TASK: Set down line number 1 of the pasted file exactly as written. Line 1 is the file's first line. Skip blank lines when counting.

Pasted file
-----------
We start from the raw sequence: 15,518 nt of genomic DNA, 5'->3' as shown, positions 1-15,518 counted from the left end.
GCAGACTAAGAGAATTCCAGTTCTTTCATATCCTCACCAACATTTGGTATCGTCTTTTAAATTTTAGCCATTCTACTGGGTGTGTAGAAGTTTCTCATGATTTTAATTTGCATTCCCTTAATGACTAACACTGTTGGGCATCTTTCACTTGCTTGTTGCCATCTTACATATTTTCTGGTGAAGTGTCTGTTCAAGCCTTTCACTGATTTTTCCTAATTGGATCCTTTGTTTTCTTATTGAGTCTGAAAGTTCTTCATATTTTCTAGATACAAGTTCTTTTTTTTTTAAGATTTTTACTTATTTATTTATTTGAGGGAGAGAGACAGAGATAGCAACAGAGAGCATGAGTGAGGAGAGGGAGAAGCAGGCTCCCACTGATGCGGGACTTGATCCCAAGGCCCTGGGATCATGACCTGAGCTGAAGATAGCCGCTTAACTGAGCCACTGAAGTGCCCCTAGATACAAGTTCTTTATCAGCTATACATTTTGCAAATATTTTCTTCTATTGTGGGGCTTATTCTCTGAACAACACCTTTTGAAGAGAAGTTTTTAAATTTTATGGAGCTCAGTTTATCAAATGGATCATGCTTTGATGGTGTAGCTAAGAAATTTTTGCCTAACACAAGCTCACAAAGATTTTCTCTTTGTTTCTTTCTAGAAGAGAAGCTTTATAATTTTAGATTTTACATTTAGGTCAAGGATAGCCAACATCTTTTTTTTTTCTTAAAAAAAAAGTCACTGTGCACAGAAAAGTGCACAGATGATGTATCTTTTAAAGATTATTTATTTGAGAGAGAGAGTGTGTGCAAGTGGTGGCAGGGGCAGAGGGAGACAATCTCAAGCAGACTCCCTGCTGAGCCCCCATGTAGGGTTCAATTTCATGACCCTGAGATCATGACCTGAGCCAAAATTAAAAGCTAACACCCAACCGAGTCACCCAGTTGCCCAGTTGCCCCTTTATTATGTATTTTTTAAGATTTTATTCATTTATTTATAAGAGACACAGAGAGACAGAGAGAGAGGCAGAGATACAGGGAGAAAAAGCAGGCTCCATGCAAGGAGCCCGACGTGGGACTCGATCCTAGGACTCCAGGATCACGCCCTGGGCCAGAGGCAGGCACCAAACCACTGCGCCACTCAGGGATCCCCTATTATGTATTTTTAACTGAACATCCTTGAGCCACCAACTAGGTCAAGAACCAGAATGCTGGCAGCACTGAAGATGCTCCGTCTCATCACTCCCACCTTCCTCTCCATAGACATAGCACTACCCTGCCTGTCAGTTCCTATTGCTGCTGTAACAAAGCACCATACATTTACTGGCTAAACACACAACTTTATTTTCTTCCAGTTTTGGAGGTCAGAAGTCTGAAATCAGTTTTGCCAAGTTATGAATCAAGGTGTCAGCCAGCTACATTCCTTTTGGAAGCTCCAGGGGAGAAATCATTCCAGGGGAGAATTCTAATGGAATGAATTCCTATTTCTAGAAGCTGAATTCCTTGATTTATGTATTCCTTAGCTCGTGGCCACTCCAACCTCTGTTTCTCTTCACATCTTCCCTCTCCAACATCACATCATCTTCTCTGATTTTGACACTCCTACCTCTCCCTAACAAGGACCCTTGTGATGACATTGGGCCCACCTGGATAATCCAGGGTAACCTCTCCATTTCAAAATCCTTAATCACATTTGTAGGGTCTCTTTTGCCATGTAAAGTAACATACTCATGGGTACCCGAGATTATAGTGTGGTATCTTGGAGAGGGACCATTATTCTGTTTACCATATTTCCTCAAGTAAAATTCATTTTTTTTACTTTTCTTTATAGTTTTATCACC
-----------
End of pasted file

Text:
We start from the raw sequence: 15,518 nt of genomic DNA, 5'->3' as shown, positions 1-15,518 counted from the left end.